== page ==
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Vol. 81, No. 5, 2012
Issue release date: August 2012
Section title: Innovations
Psychother Psychosom 2012;81:286–295
(DOI:10.1159/000336803)

Inflammatory and Cell-Mediated Immune Biomarkers in Myalgic Encephalomyelitis/Chronic Fatigue Syndrome and Depression: Inflammatory Markers Are Higher in Myalgic Encephalomyelitis/Chronic Fatigue Syndrome than in Depression

Maes M. · Twisk F.N.M. · Ringel K.
aMaes Clinics, TRIA, Bangkok, Thailand; bME-de-patiënten Foundation, Limmen, The Netherlands; cImmunologische Laboratorien, Aachen, Germany

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Article / Publication Details

First-Page Preview
Abstract of Innovations

Received: 7/27/2011 3:40:13 PM
Accepted: 1/20/2012
Published online: 7/20/2012

Number of Print Pages: 10
Number of Figures: 0
Number of Tables: 4

ISSN: 0033-3190 (Print)
eISSN: 1423-0348 (Online)

For additional information: http://www.karger.com/PPS

Abstract

Background: Depression is an inflammatory disorder while many authors declare myalgic encephalomyelitis/chronic fatigue syndrome (ME/CFS) to be a functional disorder. The aim of the present study is to compare inflammatory and cell-mediated immune (CMI) responses between depression and ME/CFS. Methods: We measured two proinflammatory cytokines (PICs) in plasma, interleukin-1 (IL-1) and tumor necrosis factor-α (TNF-α), with enzyme-linked immunosorbent assays, and serum neopterin with a radioimmunoassay in controls, ME/CFS and depressive patients. Results: Plasma PICs were significantly higher in ME/CFS than in depression and higher in both patient groups than in controls. Increased PIC levels in depression were attributable to the presence of fatigue and physio-somatic symptoms. Serum neopterin did not differ significantly between depression and ME/CFS but was higher in both patient groups than in controls. The significant positive correlations between neopterin and either IL-1 or TNF-α were significantly greater in depression than in ME/CFS. Conclusions: Since PICs cause depression-like behaviors and fatigue/malaise, we suggest that inflammation may play a role in the pathophysiology of ME/CFS and depression. Increased neopterin also seems to contribute to the pathophysiology of both disorders. This study has detected a shared ‘pathway phenotype’, i.e. disorders in inflammatory and CMI pathways, which underpins both ME/CFS and depression and, therefore, may explain the co-occurrence of both disorders. ME/CFS and depression are discriminated from each other by increased PICs in ME/CFS and differences in the immune cell communication networks.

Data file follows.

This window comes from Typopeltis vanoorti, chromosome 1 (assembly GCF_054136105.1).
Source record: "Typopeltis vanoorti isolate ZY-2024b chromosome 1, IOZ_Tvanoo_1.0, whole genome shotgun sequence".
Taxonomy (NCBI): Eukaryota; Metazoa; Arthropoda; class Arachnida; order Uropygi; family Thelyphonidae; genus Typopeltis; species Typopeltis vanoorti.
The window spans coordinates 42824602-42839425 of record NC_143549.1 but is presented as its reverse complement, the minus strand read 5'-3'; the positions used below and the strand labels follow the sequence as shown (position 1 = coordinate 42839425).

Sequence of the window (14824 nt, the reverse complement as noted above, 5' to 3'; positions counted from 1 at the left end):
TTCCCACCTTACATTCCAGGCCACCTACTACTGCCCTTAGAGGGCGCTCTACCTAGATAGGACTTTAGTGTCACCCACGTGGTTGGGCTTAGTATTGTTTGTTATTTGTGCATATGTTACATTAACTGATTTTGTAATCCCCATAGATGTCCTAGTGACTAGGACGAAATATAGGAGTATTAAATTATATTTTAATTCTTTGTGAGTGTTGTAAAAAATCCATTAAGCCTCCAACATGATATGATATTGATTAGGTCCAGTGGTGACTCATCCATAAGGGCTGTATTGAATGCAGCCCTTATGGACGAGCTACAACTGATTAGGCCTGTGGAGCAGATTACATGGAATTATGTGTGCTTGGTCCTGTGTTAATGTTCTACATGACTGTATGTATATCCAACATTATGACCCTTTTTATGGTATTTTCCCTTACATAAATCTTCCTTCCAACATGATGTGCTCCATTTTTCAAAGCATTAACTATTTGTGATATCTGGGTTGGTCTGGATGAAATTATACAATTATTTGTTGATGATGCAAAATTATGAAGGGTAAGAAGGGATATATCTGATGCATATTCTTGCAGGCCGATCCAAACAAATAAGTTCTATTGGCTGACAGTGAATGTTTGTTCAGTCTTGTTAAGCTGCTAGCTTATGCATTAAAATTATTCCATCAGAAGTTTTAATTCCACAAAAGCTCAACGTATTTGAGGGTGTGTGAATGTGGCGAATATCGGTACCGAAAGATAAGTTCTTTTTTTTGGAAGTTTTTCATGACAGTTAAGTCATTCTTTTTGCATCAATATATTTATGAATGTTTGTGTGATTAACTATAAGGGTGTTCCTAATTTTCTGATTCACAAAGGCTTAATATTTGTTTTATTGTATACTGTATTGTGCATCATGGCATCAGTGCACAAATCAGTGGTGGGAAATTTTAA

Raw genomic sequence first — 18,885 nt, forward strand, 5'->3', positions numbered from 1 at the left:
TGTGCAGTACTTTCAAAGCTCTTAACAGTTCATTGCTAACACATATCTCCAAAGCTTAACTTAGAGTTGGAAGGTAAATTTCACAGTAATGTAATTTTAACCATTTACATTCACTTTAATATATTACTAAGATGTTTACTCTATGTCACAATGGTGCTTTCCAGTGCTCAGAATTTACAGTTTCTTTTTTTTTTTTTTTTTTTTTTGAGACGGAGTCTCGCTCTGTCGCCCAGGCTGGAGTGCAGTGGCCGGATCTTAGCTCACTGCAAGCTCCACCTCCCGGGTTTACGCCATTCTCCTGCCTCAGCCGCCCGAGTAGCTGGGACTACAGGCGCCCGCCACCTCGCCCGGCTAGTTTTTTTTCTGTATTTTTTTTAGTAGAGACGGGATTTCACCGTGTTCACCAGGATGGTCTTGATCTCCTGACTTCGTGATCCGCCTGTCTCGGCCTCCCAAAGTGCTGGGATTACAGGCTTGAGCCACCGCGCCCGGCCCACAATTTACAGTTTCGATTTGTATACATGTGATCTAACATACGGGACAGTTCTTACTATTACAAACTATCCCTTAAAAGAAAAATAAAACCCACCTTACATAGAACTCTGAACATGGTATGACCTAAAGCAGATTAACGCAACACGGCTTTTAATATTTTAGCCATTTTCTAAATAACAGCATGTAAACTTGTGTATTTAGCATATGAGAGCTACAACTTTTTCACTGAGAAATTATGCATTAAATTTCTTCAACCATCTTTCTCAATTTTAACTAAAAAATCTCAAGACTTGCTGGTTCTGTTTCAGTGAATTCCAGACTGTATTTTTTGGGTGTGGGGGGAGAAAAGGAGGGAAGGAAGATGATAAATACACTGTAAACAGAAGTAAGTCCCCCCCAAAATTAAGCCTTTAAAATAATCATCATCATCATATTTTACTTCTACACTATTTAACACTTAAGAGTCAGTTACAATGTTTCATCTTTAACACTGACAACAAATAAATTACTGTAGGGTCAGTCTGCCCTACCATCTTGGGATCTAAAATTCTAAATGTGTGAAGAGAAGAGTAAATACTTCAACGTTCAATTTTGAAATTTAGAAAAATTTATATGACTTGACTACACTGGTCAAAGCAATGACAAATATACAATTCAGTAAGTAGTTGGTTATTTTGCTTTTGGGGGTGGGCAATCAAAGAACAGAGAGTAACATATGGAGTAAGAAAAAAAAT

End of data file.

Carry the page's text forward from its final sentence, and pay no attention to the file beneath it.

Author Contacts

Prof. Dr. Michael Maes, MD, PhD
Maes Clinics, TRIA, Piyavate Hospital
998 Rimklongsamsen Road
Bangkok 10310 (Thailand)
Tel. +66 2660 2728, E-Mail dr.michaelmaes@hotmail.com

  

Article Information

Received: July 27, 2011
Accepted after revision: January 20, 2012
Published online: July 20, 2012
Number of Print Pages : 10
Number of Figures : 0, Number of Tables : 4, Number of References : 54

  

Publication Details

Psychotherapy and Psychosomatics

Vol. 81, No. 5, Year 2012 (Cover Date: August 2012)

Journal Editor: Fava G.A. (Bologna)
ISSN: 0033-3190 (Print), eISSN: 1423-0348 (Online)

For additional information: http://www.karger.com/PPS


Article / Publication Details

First-Page Preview
Abstract of Innovations

Received: 7/27/2011 3:40:13 PM
Accepted: 1/20/2012
Published online: 7/20/2012

Number of Print Pages: 10
Number of Figures: 0
Number of Tables: 4

ISSN: 0033-3190 (Print)
eISSN: 1423-0348 (Online)

For additional information: http://www.karger.com/PPS


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